Little did we know that by going to college to achieve our dreams, we would rack up so many student loans that we would have to settle for some job well outside our dreams just to pay off the loans. The songwriter recognizes the trap that's been set, the (inadvertent) lies we've been told about adulthood. We were told that student loans were an investment in our future, yet what they in fact turn into is a weight that discourages us from taking risks and living our dreams. With debt, we are too afraid to live the dream life we imagined for ourselves, instead settling for a safe corporate reality to pay off those debts. And after so many years doing just that, how many of us just settle in and continue that life, even after those loans are paid off? How many end up with credit card debt, car payments, and mortgages to replace them? Debt piles up, we get safe jobs with safe incomes to pay those debts, and we never live those dreams.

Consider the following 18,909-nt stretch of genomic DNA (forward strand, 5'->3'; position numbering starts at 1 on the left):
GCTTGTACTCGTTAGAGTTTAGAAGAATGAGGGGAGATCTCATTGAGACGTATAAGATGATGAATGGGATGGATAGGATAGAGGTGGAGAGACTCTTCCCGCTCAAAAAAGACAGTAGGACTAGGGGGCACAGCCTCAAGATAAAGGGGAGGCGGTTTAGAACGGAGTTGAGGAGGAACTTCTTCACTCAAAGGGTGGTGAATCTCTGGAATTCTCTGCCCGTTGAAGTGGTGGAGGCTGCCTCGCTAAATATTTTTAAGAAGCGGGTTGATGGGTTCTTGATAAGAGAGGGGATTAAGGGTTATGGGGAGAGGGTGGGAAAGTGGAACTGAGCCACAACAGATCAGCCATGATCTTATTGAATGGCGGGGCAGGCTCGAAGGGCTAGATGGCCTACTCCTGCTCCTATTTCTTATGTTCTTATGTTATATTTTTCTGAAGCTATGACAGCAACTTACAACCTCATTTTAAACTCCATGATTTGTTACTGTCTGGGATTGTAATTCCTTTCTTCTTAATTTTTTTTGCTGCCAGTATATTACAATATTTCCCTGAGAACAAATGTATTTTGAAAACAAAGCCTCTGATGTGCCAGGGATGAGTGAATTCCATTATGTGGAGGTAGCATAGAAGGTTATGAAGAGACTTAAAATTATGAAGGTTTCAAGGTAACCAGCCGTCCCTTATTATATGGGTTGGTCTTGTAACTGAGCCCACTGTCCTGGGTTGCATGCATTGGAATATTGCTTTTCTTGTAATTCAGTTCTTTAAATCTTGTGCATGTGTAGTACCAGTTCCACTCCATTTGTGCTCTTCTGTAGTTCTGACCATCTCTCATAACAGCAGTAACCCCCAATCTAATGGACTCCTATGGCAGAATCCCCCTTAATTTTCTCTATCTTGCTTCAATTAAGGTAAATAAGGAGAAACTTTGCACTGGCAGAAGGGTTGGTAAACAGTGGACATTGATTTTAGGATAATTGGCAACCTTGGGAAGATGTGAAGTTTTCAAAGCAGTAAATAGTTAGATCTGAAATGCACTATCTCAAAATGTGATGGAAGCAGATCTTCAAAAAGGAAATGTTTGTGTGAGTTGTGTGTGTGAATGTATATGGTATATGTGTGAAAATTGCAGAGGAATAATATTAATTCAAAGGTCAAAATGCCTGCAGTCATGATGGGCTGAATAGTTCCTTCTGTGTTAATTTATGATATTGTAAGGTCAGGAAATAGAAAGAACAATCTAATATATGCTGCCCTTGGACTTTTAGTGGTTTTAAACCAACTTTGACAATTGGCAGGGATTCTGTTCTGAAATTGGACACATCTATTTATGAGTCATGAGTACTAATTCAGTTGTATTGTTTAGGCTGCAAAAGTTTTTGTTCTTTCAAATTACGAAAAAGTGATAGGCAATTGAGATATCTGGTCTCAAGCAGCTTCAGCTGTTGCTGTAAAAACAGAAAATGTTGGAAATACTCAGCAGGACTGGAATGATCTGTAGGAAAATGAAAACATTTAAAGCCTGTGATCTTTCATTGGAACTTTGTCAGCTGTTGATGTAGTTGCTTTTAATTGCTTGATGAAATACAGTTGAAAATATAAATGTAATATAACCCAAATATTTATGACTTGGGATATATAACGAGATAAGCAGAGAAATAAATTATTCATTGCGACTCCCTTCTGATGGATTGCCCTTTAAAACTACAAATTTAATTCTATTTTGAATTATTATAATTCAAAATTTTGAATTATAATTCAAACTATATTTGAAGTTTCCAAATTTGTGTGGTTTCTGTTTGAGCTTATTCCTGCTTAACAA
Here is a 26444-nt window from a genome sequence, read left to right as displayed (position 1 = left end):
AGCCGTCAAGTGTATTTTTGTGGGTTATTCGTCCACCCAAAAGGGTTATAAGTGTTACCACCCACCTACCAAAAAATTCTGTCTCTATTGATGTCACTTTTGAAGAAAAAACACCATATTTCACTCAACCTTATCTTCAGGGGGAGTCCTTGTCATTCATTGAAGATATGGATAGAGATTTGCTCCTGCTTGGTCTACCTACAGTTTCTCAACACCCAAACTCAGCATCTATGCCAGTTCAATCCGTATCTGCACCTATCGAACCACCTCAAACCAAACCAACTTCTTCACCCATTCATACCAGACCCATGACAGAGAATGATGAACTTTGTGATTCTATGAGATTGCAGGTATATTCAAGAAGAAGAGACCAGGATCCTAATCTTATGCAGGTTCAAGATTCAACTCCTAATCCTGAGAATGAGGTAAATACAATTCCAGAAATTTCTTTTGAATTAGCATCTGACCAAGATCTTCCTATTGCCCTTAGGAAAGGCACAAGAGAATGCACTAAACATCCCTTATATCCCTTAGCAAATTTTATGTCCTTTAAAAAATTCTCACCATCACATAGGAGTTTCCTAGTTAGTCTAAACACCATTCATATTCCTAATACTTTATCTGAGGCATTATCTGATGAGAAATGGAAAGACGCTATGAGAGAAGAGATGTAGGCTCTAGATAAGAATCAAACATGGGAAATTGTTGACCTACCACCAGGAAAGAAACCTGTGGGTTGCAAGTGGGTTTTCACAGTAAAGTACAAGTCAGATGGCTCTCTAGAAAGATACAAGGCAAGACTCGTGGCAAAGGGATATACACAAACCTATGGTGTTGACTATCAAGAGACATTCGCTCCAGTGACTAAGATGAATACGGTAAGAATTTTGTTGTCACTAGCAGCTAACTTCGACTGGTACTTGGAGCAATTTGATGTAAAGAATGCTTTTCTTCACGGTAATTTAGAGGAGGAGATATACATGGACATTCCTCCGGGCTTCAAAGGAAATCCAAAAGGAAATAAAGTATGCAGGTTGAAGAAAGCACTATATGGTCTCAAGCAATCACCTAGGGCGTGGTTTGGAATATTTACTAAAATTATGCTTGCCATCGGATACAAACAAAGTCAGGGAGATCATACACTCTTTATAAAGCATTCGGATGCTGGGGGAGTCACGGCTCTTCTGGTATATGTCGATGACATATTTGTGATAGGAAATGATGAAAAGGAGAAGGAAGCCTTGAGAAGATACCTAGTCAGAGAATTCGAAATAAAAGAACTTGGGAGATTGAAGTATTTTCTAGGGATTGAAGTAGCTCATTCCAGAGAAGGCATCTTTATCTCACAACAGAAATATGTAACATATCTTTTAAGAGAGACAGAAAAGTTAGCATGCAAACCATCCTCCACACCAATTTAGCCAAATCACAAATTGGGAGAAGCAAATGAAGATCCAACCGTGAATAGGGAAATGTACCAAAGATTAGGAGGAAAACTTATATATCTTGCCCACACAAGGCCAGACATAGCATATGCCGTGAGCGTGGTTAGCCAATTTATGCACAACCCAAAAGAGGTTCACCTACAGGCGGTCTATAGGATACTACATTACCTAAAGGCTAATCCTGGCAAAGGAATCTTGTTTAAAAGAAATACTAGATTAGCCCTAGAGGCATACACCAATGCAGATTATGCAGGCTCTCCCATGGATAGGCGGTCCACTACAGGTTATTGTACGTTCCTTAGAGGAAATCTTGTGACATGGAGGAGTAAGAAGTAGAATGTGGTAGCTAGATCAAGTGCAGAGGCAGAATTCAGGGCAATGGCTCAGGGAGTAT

That is, fundamentally, what the song is about.

 We can see this even in the opening lyrics:
I wish I found some better sounds no one’s ever heard
I wish I had a better voice that sang some better words
I wish I found some chords in an order that is new
I wish I didn't have to rhyme every time I sang

I was told when I get older all my fears would shrink
But now I’m insecure and I care what people think
 Modernism was founded on the cult of the new. We are told even now that everything has to be original. It's one of the lies we're told, and the songwriter calls us out on it. Our brains are structures to only like certain sounds, chords, etc. We are restricted in our vocabularies, and people prefer rhymes in their songs (though the violation in that very line is an ironic reference to the fact that rhyming is a convention that has in fact been violated in popular songs just as it has been in much poetry).